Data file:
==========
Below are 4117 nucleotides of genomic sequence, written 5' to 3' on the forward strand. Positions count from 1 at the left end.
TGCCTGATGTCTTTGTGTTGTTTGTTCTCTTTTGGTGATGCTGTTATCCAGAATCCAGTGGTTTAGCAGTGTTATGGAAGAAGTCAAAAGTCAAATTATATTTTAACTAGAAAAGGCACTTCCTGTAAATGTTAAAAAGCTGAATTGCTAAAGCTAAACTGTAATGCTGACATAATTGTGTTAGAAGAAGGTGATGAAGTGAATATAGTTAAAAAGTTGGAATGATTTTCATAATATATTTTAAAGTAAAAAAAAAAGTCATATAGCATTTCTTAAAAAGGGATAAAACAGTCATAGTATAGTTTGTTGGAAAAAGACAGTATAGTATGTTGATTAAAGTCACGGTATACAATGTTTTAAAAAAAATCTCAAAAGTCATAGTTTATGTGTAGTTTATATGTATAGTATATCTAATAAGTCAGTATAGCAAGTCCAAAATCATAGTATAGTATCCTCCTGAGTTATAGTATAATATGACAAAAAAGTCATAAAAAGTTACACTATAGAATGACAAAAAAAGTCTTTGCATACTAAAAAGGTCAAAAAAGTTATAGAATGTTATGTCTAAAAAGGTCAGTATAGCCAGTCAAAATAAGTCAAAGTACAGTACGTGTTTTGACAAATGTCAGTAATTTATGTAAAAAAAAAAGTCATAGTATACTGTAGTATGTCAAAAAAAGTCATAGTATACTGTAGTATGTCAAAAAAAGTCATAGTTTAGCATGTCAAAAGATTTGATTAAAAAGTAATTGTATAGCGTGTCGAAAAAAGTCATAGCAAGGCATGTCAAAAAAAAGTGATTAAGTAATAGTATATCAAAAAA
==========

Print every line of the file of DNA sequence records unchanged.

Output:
Below are 4117 nucleotides of genomic sequence, written 5' to 3' on the forward strand. Positions count from 1 at the left end.
TGCCTGATGTCTTTGTGTTGTTTGTTCTCTTTTGGTGATGCTGTTATCCAGAATCCAGTGGTTTAGCAGTGTTATGGAAGAAGTCAAAAGTCAAATTATATTTTAACTAGAAAAGGCACTTCCTGTAAATGTTAAAAAGCTGAATTGCTAAAGCTAAACTGTAATGCTGACATAATTGTGTTAGAAGAAGGTGATGAAGTGAATATAGTTAAAAAGTTGGAATGATTTTCATAATATATTTTAAAGTAAAAAAAAAAGTCATATAGCATTTCTTAAAAAGGGATAAAACAGTCATAGTATAGTTTGTTGGAAAAAGACAGTATAGTATGTTGATTAAAGTCACGGTATACAATGTTTTAAAAAAAATCTCAAAAGTCATAGTTTATGTGTAGTTTATATGTATAGTATATCTAATAAGTCAGTATAGCAAGTCCAAAATCATAGTATAGTATCCTCCTGAGTTATAGTATAATATGACAAAAAAGTCATAAAAAGTTACACTATAGAATGACAAAAAAAGTCTTTGCATACTAAAAAGGTCAAAAAAGTTATAGAATGTTATGTCTAAAAAGGTCAGTATAGCCAGTCAAAATAAGTCAAAGTACAGTACGTGTTTTGACAAATGTCAGTAATTTATGTAAAAAAAAAAGTCATAGTATACTGTAGTATGTCAAAAAAAGTCATAGTATACTGTAGTATGTCAAAAAAAGTCATAGTTTAGCATGTCAAAAGATTTGATTAAAAAGTAATTGTATAGCGTGTCGAAAAAAGTCATAGCAAGGCATGTCAAAAAAAAGTGATTAAGTAATAGTATATCAAAAAA